Automate sharing for fun and profit
One of the things that powers Twitter is retweets. This is where a Twitter user copies someone else’s tweet to their own page, either with their own comment or without. It is their way of supporting that tweet, promoting it, or if it personally mentions the retweeter, showing other people what is being said about them.
If you are retweeting mentions of yourself to promote yourself or your business, you will know the value of such retweets. They are what’s called “social proof”. If lots of people are singing your praises, it shows others that you are someone worth watching. As a writer and author, this is invaluable advertising for my brand.
But unless you have lots of time to spare for Twitter, you are going to need to automate the whole retweeting process. This is why you should consider setting up a retweet bot.
What Is a Bot?
A bot is a scripted program which runs on a network (in this case, Twitter) and it interacts with others as if it were human. Bots have increased in daily online usage over the past few years thanks to Facebook Messenger. But on Twitter it is nothing new and have been around for many more years.
You can tell it to do certain tasks provided certain criteria is met. So if a retweet comes in and it meets all of the criteria you have specified, it will then do what you tell it to do – in this case, repost it to your page.
But you need to be very careful because some people (including Twitter) may see this as spam. If so, your account could be shut down. So for the initial few days or week, keep an eye on your Twitter account. If things start to look a bit too spammy, deactivate the bot.
Another thing to bear in mind is that mentions on Twitter could be a complaint instead of a compliment. If your bot retweets that, well you are giving the complaint a pair of legs!
Let’s Get The Bot Born!
Assuming I haven’t put you off the idea of a retweet bot, let’s make you a proud parent of one.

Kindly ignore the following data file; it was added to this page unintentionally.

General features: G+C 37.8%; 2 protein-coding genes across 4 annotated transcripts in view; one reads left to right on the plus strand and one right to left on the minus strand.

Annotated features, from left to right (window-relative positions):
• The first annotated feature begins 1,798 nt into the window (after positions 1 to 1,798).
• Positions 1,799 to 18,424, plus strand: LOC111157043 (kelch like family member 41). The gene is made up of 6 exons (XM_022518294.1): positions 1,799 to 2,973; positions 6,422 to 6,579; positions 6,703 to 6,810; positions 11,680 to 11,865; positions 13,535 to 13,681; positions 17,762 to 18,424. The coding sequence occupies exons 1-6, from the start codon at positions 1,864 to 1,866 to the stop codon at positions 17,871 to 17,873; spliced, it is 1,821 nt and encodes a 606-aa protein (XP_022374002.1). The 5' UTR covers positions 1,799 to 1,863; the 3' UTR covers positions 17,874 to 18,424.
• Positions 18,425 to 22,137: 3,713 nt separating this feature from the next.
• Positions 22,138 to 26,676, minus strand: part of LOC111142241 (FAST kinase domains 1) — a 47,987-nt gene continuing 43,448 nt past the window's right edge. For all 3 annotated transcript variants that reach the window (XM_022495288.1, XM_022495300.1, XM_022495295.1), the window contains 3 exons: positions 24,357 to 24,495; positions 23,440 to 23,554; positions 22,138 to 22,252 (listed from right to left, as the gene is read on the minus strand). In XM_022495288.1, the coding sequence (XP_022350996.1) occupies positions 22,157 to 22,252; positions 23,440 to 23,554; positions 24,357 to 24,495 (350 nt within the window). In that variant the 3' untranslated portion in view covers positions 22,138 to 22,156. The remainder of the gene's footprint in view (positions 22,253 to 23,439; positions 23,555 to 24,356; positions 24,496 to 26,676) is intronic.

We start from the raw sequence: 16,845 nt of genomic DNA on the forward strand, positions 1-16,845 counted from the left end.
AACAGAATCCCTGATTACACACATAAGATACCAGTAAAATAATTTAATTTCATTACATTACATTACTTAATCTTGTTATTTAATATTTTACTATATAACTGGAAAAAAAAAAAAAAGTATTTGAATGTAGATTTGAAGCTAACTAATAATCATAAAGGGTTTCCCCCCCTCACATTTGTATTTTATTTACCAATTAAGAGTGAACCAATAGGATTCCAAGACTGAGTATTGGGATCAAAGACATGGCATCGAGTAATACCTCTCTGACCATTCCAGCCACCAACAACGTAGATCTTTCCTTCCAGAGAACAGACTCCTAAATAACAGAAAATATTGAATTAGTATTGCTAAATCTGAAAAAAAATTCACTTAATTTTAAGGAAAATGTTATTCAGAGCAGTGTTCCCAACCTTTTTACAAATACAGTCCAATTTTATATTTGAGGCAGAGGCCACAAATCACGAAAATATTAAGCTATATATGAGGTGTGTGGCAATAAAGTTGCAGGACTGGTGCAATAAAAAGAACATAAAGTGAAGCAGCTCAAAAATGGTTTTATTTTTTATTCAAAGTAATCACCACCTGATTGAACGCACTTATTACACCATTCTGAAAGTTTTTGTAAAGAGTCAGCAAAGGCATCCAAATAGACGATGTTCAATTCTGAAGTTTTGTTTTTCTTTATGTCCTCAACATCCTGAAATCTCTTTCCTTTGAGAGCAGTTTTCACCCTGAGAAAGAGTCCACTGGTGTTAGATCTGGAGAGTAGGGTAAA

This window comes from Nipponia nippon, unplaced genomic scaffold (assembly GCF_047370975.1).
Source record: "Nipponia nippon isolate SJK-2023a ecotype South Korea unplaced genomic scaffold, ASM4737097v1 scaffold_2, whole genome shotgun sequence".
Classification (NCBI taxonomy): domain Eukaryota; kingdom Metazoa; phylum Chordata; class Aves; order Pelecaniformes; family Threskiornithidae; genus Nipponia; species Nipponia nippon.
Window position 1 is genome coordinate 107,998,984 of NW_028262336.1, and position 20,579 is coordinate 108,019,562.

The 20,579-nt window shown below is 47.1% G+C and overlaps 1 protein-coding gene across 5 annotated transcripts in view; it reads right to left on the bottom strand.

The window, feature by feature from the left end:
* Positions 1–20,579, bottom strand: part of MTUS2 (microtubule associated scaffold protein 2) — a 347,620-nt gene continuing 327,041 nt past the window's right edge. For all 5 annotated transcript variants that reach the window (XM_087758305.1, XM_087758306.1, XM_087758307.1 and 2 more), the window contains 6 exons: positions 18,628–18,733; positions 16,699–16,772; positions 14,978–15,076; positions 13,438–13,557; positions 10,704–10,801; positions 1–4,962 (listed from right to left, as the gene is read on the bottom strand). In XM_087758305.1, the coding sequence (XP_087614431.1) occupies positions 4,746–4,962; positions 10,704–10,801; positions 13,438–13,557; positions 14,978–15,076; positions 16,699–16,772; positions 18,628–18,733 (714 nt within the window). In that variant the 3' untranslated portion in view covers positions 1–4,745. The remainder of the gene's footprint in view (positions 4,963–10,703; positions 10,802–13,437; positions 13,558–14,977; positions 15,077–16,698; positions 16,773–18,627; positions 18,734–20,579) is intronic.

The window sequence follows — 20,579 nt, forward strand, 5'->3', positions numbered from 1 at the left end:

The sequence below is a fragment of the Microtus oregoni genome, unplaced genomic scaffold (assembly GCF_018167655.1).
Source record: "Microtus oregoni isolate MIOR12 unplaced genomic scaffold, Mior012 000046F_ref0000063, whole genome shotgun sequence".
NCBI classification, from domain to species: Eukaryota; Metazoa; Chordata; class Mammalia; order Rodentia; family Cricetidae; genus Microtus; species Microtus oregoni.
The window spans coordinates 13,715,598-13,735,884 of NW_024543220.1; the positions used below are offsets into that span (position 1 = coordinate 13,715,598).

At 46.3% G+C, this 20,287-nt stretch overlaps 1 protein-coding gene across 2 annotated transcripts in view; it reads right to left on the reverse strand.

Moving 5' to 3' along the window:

First, go to the Twitter Developer section and click “Create an app”.
You will have to apply for a developer account (assuming you haven’t already got one). This approval can take a day or two. You will have to be patient until you hear back. There’s no way to rush the process.
When you have the permission, click on “Create an app” again and complete the details. There are only four “required” questions. You have to give your app a name, explain its purpose (twice) and give a website address. You can complete the rest if you want but it is not necessary.
Click “Create” at the bottom and the “Developer Terms” will come up.
Quickly scan them and click “Create” again to complete the process.
On the next page, click “Keys and tokens” at the top.
Then scroll down to “Access token and access token secret”. Click on “Create” for Twitter to make those keys for you.
These keys must be kept secret. Do not reveal them to anybody.
Now we take advantage of a tool made by the fantastic Amit Argawal of Digital Inspiration. He made a Google script called Twitter Bots. Click on this link and authorize Twitter Bots with your Google account..
Once you have done that, you will see this screen.
From the Twitter Developer page, add your API keys into the spaces provided on Amit’s page seen above.
Then add the Twitter search you want the bot to perform for you. So if you want to monitor all mentions of your username, you would add your username to this line (with the @ at the start).
Select the action you want from the drop-down list. In this case, it’s “Retweet Tweet”.
Now test it by clicking the “Check” button. This will send the bot into Twitter to bring back results based on your Twitter search criteria.
This is what it came back with for me.
This shows that it is working. If everything looks OK, click “Save” and the bot has been born. Congratulations. It’s an “it”!
Remember to bookmark the Twitter Bots page where you have entered your API keys information. If you need to change anything or switch the bot off, this is the page to come back to.
Now watch your Twitter page and eventually retweets will start to appear.
Other Search Terms
As I said at the beginning of the article, you need to keep an eye on your Twitter account in the early days of the bot. You don’t want spam being retweeted to your account, otherwise you will end up losing followers, and worse case scenario, you will have your account suspended by Twitter.
If all else fails, you will have to deactivate the bot but before you go that far, you could add other search terms to narrow the results. For example, here are three good ones.
Obviously replacing hashtag with the actual hashtag you want to watch. This is good for promoting Twitter contests you may be running.
Replacing yourwebsite with the name of the website you want to monitor.
This one could help tremendously with the spam problem. Adding this will only retweet something if it already has a minimum 5 retweets by other people. You can change 5 to whatever number you want.